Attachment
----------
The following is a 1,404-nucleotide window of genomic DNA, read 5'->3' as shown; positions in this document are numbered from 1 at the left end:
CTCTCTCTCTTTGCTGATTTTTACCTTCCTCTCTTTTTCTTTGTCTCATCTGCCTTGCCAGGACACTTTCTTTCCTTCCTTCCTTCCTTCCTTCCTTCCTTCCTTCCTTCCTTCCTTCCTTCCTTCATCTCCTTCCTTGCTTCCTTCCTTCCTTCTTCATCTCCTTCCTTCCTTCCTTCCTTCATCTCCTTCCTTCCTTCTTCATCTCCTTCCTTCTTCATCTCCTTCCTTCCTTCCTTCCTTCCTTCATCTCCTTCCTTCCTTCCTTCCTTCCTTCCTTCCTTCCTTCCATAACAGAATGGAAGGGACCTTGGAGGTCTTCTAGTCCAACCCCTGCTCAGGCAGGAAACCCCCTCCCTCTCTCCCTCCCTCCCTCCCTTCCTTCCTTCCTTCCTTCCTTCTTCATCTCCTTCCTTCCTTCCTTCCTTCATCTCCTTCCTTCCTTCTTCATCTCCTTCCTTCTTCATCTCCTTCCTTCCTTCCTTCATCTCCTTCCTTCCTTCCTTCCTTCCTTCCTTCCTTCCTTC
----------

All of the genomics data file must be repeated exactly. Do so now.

The following is a 1,404-nucleotide window of genomic DNA, read 5'->3' as shown; positions in this document are numbered from 1 at the left end:
CTCTCTCTCTTTGCTGATTTTTACCTTCCTCTCTTTTTCTTTGTCTCATCTGCCTTGCCAGGACACTTTCTTTCCTTCCTTCCTTCCTTCCTTCCTTCCTTCCTTCCTTCCTTCCTTCCTTCCTTCATCTCCTTCCTTGCTTCCTTCCTTCCTTCTTCATCTCCTTCCTTCCTTCCTTCCTTCATCTCCTTCCTTCCTTCTTCATCTCCTTCCTTCTTCATCTCCTTCCTTCCTTCCTTCCTTCCTTCATCTCCTTCCTTCCTTCCTTCCTTCCTTCCTTCCTTCCTTCCATAACAGAATGGAAGGGACCTTGGAGGTCTTCTAGTCCAACCCCTGCTCAGGCAGGAAACCCCCTCCCTCTCTCCCTCCCTCCCTCCCTTCCTTCCTTCCTTCCTTCCTTCTTCATCTCCTTCCTTCCTTCCTTCCTTCATCTCCTTCCTTCCTTCTTCATCTCCTTCCTTCTTCATCTCCTTCCTTCCTTCCTTCATCTCCTTCCTTCCTTCCTTCCTTCCTTCCTTCCTTCCTTC